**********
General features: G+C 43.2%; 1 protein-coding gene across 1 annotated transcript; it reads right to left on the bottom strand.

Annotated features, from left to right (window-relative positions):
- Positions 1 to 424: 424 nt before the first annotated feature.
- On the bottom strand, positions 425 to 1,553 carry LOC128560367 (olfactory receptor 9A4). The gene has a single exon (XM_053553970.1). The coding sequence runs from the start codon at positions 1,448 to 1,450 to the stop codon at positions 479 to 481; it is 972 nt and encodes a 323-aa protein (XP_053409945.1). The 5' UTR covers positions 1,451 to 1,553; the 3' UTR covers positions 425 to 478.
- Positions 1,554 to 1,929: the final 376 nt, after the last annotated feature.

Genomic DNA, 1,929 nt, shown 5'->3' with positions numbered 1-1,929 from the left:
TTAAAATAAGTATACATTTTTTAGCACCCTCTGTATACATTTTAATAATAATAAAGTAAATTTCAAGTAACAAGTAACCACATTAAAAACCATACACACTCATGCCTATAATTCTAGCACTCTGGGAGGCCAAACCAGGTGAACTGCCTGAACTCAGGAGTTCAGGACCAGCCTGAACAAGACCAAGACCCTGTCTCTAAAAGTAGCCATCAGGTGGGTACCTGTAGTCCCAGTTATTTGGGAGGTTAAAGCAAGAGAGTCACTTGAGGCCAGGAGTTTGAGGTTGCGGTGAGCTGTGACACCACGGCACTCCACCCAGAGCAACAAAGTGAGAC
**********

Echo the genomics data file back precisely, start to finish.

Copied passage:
General features: G+C 43.2%; 1 protein-coding gene across 1 annotated transcript; it reads right to left on the bottom strand.

Annotated features, from left to right (window-relative positions):
- Positions 1 to 424: 424 nt before the first annotated feature.
- On the bottom strand, positions 425 to 1,553 carry LOC128560367 (olfactory receptor 9A4). The gene has a single exon (XM_053553970.1). The coding sequence runs from the start codon at positions 1,448 to 1,450 to the stop codon at positions 479 to 481; it is 972 nt and encodes a 323-aa protein (XP_053409945.1). The 5' UTR covers positions 1,451 to 1,553; the 3' UTR covers positions 425 to 478.
- Positions 1,554 to 1,929: the final 376 nt, after the last annotated feature.

Genomic DNA, 1,929 nt, shown 5'->3' with positions numbered 1-1,929 from the left:
TTAAAATAAGTATACATTTTTTAGCACCCTCTGTATACATTTTAATAATAATAAAGTAAATTTCAAGTAACAAGTAACCACATTAAAAACCATACACACTCATGCCTATAATTCTAGCACTCTGGGAGGCCAAACCAGGTGAACTGCCTGAACTCAGGAGTTCAGGACCAGCCTGAACAAGACCAAGACCCTGTCTCTAAAAGTAGCCATCAGGTGGGTACCTGTAGTCCCAGTTATTTGGGAGGTTAAAGCAAGAGAGTCACTTGAGGCCAGGAGTTTGAGGTTGCGGTGAGCTGTGACACCACGGCACTCCACCCAGAGCAACAAAGTGAGAC